All ferries crossing to Northern Ireland have been cancelled today and possibly tomorrow due to weather.
Some deliveries are likely to be affected, however the we will contact customers directly to advise of any issues to your Irish Distribution.
Weather warnings of tidal surges and floods have been issued for the cities of Dublin, Cork and Galway as the stormy conditions of the past week show no sign of abating.
Motorists are being advised to drive with extreme care as driving conditions on many roads are described as treacherous with widespread flooding reported in the west of the country.
ESB Networks also said approximately 6,000 customers in counties Donegal, Mayo and Clare are without power this morning after strong winds and heavy rain overnight.
The Rest of Ireland – Irish Distribution
A comination of high tides and strong winds caused flooding in parts of Salthill and Galway city overnight.
Parts of the promenade in Salthill are flooded and the road is closed. Many approach roads to Salthill are also flooded, as are the docks and the area around the Spanish Arch.
Galway City Council has issued a warning regarding potential flooding during high tides between now and the end of the week. These will occur today at 6am and 6.30pm, tomorrow at 6.48am and 7.18pm, and Sunday at 7.36am.
The areas most likely to be affected are along the promenade, Grattan Road and at Fishmarket, Spanish Arch.
The council said: “The area around Spanish Arch, Flood Street and Spanish Parade are at risk of flooding around high tide, and businesses and residents in the area are advised to put floodgates and sand bags in place in advance of high tide.”
There was widespread flooding in parts of Cork yesterday although the city appears to have escaped further flooding this morning after high tide at 6.40am.
A combination of high tides and heavy rains across Cork yesterday led to the river Lee bursting its banks over quay walls in several areas. A number of low-lying streets and quays were flooded.
Cork City Council has appealed to the public to be vigilant during high tides which occur at 6.40am and 6.59pm.
In Limerick city the River Shannon has burst its banks at Condell Rd and this road is closed.
High tide in Dublin this afternoon will be at 12.33pm, and Dublin City Council has closed the flood gates on the Dodder and Tolka rivers.
A combination of high winds and high seas threatens low-lying parts of Dublin, Cork and Galway city with flooding, making Irish Distribution, near impossible.
In Dublin the Liffey Boardwalk is also closed to the public.
Sandbags are to be installed at strategic locations in Clontarf near Alfie Bryne Road and Sandymount for the same duration.
Some ferries, including the Irish Ferries Swift sailings between Dublin and Holyhead, have been cancelled this morning due to poor conditions, directly affecting Irish Distribution.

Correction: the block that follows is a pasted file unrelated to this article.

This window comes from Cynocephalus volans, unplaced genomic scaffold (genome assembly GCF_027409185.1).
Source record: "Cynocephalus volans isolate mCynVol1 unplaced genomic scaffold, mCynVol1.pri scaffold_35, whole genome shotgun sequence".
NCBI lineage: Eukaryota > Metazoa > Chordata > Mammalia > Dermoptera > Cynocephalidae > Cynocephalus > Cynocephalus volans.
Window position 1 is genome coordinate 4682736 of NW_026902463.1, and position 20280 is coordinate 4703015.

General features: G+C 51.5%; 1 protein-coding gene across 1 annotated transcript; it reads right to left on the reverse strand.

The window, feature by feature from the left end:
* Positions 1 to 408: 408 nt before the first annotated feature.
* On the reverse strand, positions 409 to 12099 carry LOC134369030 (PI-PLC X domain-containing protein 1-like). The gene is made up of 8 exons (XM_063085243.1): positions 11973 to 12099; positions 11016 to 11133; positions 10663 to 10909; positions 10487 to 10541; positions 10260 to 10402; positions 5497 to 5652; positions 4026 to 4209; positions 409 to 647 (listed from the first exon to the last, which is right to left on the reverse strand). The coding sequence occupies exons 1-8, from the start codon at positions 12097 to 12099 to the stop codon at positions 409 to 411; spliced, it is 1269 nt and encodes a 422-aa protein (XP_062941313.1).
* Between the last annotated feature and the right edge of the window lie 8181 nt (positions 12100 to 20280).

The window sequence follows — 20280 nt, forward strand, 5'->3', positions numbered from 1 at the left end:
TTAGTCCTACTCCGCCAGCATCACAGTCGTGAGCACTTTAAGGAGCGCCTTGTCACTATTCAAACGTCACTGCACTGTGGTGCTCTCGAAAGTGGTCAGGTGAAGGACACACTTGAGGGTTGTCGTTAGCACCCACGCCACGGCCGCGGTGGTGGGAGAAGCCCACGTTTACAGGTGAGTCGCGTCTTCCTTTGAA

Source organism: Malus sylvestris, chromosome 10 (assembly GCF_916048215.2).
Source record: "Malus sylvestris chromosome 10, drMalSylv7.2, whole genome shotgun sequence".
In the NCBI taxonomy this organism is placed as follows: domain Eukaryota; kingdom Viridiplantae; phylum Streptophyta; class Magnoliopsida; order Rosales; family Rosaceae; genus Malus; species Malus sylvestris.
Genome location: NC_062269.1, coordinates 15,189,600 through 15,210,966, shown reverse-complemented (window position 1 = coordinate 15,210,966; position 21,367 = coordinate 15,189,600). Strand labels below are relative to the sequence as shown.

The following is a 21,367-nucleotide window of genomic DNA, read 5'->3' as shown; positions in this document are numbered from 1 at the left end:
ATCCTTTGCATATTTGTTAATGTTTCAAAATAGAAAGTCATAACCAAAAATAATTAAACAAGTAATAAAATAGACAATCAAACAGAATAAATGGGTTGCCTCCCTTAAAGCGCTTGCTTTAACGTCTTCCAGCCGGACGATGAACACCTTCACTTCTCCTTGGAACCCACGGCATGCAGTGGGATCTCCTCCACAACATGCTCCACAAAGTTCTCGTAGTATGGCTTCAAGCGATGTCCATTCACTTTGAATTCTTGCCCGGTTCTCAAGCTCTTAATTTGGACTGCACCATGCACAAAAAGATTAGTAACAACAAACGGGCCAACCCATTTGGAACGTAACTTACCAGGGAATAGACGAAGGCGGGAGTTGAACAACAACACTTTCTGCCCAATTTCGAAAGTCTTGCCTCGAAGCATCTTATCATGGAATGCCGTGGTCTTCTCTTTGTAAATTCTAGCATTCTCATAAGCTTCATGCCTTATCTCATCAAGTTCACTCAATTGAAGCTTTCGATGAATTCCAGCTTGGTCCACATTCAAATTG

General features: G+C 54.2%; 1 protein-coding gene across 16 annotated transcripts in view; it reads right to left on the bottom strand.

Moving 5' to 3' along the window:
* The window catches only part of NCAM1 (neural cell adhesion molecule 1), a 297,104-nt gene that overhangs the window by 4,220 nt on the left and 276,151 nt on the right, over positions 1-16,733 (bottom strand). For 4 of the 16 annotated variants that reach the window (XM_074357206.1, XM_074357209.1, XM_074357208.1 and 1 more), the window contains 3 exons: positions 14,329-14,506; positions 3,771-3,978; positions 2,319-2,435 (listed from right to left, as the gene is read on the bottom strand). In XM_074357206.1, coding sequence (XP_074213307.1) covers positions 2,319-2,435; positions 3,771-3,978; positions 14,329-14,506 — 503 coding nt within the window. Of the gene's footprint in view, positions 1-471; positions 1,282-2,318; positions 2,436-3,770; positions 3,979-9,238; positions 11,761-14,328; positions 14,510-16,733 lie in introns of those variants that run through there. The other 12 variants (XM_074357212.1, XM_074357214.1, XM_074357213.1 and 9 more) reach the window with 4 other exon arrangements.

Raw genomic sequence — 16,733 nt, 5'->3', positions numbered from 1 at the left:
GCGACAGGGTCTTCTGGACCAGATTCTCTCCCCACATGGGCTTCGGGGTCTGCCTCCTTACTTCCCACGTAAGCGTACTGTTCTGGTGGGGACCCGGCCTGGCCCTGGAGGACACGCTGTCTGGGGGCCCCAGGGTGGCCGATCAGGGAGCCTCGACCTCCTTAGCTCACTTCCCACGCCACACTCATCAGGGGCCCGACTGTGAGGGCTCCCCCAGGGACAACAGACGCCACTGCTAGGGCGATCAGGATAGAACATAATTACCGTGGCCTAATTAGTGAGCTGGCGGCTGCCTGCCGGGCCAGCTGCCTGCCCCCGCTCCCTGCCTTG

The HSS Stena Explorer sailing at 1.30pm from Dún Laoghaire has also been cancelled due to adverse conditions on the Irish Sea, the company said.
AA Roadwatch advised motorists to avoid Bantry town centre until further notice due to flooding this morning.
The flooding was worst on Union Quay and George’s Quay on the southern side of the South Channel, as well as on Fr Matthew Quay and Morrison’s Island on the northern side of the South Channel.
South Terrace experienced flooding along with nearby Rutland Street, while the South Mall and several adjoining streets such as Pembroke Street were flooded.
Farther upstream low-lying Sharman Crawford Street and Lancaster Quay also experienced flooding.
There was also heavy flooding in parts of Youghal adjacent to the sea front. A young woman had to be rescued from her car in Midleton in east Cork after she drove into floods on the Bealick Road. She has said, “there is no end in sight to the wind and rain which has caused flooding across the country.”
It will be stormy this morning with wind gusts of 100km/h to over 130km/h, which means Irish Distribution could be affected over the course of the day tomorrow as well.
Heavy, prolonged showers are also forecast with embedded thunderstorm activity. Conditions will be potentially dangerous on some roads with some flooding, Met Éireann said.
The storm will abate slowly through the day and the showers will ease. Temperatures will be between 5 and 9 degrees.
Irish Distribution – for the week ahead.
More heavy rain and high winds are expected along the west coast last night, and an orange warning was issued for Donegal, Connacht and for western and southwestern parts of Munster.
Met Éireann’s Deirdre Lowe said “it looks very unsettled for the week ahead”.
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